Supportive Housing: Efforts to provide affordable housing for people who have experienced or are at risk of experiencing homelessness that are combined with flexible, comprehensive services, such as job training, substance abuse programs, or case management. These services address the reasons for housing loss and help people to live more stable, healthy lives.
The Trust will consider a limited number of capital requests (up to $350,000 per request) in our four core issue areas, which relate to enhancing the quality of life for underserved residents in Forsyth County. The application must describe how the request to the Trust is critical for the implementation of the project and fits squarely within our funding interests.
Great Expectations works to ensure all children living in Forsyth County enter kindergarten ready to learn and leave set for success in school and life. It is the leading edge of our Local Impact in Forsyth County program area work and represents a belief in community and a commitment to collaborating with local organizations and residents to develop solutions.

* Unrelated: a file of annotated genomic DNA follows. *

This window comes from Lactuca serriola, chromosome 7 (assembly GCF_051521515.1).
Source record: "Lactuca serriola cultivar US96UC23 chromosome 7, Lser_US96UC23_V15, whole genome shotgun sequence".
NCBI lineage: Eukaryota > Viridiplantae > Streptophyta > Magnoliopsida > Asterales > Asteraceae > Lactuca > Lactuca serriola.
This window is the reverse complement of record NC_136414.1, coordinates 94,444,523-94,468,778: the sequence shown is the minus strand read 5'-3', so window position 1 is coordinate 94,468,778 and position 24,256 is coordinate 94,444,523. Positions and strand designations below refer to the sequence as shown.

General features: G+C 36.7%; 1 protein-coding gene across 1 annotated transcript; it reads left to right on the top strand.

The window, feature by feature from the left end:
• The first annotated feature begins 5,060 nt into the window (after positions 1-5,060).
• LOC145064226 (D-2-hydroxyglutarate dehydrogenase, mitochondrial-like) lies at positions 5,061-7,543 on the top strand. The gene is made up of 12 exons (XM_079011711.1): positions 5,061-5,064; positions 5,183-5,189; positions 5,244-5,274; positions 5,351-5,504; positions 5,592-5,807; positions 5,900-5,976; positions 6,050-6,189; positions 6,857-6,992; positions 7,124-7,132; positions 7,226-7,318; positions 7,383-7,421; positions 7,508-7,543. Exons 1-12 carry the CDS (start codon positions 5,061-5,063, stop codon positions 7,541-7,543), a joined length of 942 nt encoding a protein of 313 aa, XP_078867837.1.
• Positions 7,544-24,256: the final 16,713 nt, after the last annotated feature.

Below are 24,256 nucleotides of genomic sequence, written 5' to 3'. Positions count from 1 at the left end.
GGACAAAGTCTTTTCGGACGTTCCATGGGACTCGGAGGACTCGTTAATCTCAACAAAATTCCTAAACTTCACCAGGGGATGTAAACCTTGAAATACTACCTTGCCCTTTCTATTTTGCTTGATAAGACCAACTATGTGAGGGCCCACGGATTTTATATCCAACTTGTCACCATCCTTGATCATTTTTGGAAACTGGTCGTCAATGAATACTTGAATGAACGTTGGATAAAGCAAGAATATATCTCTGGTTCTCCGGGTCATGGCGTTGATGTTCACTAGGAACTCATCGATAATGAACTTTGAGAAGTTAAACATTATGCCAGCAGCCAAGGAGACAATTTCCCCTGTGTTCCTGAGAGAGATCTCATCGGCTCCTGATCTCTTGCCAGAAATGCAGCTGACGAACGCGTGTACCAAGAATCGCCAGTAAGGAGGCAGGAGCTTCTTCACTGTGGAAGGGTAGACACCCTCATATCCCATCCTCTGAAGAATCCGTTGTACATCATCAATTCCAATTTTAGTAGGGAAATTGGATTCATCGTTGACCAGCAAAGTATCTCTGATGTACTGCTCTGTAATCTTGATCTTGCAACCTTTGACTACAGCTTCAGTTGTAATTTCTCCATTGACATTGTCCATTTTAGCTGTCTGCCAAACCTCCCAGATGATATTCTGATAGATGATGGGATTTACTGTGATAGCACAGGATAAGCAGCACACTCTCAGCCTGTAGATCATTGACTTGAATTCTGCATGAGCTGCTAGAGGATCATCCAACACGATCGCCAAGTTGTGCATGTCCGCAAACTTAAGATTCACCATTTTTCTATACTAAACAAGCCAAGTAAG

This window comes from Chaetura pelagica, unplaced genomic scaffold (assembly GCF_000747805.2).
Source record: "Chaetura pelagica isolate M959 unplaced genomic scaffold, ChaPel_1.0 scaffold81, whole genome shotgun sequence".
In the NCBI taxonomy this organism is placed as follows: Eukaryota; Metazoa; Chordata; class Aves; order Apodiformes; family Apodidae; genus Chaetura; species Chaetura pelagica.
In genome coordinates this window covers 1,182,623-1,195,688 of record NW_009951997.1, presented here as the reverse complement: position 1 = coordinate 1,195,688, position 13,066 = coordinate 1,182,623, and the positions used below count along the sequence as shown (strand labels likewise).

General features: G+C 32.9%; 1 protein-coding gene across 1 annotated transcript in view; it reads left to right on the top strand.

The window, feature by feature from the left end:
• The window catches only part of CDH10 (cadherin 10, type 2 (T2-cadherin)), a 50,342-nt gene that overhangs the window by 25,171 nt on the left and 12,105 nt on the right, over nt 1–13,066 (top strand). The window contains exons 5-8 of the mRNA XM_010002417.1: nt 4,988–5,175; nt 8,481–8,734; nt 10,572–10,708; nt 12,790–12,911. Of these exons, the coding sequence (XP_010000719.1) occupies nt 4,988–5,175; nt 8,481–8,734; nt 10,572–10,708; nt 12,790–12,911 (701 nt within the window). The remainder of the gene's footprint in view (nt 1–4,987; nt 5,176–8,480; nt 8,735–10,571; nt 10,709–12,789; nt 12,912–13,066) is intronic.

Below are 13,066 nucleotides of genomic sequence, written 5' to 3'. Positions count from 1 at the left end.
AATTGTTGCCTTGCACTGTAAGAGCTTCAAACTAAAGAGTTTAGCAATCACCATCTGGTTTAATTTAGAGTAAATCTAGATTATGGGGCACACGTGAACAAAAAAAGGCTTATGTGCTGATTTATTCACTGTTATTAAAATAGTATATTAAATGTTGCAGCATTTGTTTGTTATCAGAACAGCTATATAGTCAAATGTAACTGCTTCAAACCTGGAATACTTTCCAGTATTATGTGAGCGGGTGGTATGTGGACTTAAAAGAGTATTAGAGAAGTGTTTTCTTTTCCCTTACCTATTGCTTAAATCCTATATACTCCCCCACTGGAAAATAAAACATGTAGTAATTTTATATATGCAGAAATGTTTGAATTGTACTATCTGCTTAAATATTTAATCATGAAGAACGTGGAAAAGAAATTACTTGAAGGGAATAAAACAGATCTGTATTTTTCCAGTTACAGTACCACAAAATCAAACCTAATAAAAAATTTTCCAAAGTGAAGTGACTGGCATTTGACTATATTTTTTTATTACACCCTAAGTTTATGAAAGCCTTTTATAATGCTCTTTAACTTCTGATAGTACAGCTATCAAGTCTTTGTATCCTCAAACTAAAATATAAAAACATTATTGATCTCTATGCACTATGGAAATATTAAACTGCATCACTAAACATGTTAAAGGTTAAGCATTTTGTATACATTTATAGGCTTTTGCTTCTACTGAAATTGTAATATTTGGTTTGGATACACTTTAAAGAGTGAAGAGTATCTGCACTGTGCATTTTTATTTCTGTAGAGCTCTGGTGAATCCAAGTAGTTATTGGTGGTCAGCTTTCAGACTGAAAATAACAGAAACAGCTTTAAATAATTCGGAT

We have spent the past year investing in a few key areas and talking with parents and partners about what they need to support young children. We are continuing to listen and learn through the Forsyth Family Voices Learning Network, a training to support agencies in their work with parents and to empower parents to become leaders in their children’s education. We are also wrapping up the Family, Friend and Neighbor research—a project that surveyed more than 1,000 parents and 400 caregivers to learn more about children who are not in licensed childcare in Forsyth County. In the coming months, we will work with community partners and residents to determine what these findings mean for how we should work together moving forward.
As we continue our strategic review to refine our Forsyth County funding interests, we are also considering how those funding interests align with our Great Expectations work.
Learning from the community and assessing our funding priorities go hand in hand. One cannot be done successfully without the other. What we are learning externally is helping to inform how we can work better and smarter long-term.
Finally, we continue to follow and be engaged in important local work to support young children, including The Forsyth Promise’s work to improve cradle-to-career community coordination; Project Impact’s investments to support the Winston-Salem/Forsyth County school system; Forsyth Connects’ universal home visiting program to ensure all new parents have access to early care and supports; and the exploration of Universal PreK in Forsyth County.
With that in mind, we remain interested in the following Great Expectations funding priorities:
- Early Intervention and Health